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Story on erosion of coastal beaches had wrong scientific information



I was irritated by the explanations provided on the accelerated erosion of coastal beaches at Kipini in the story, “Kipini: Green paradise that the deep, blue ocean swallowed up” (Sunday Nation, December 2).
County director of meteorology Isaiah Munga is quoted as saying that the “rise in temperature causes the ocean to warm up and become dense, hence rising. Kipini is already at sea level…and the ocean is seeking extra space since there is no other channel.
“Even the freshwater River Tana becomes salty in the morning until about noon. It then goes back to its fresh nature in the afternoon-that is a result of thermal expansion.”
As a hydrologist who has carried out extensive research on the Tana, including the Tana Delta and other estuarine systems along the Kenya coast, I find these explanations non-factual and baseless allegations that are not well grounded on scientific research. The rise of the ocean temperature, a fact in the Indian Ocean, does not make the ocean water dense. As ocean water temperature rises, the water becomes less dense! While coastal erosion along the Tana Delta, in which Kipini is located, can partly be attributed to thermal expansion of the Indian Ocean, studies show that alteration and modification of the hydrology of the river, occasioned by construction of hydro-electric power dams in the Upper Tana basin, is also a culprit.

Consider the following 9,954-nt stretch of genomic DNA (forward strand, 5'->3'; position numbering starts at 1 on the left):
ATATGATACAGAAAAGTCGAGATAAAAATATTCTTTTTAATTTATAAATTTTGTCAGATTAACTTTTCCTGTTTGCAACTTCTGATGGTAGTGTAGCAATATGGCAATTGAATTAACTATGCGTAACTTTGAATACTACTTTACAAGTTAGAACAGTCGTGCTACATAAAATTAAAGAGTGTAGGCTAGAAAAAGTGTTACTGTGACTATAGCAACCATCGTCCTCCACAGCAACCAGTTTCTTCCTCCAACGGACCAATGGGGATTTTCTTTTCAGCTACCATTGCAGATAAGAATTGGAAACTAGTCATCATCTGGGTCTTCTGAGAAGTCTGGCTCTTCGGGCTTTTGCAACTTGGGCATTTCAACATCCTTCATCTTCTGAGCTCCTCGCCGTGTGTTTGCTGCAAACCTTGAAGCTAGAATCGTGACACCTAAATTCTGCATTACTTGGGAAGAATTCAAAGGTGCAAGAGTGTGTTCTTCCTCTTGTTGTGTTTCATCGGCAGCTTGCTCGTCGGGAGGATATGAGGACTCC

Seek Information on technical and scientific issues from reputable experienced scientists to avoid embarrassing misrepresentation of facts.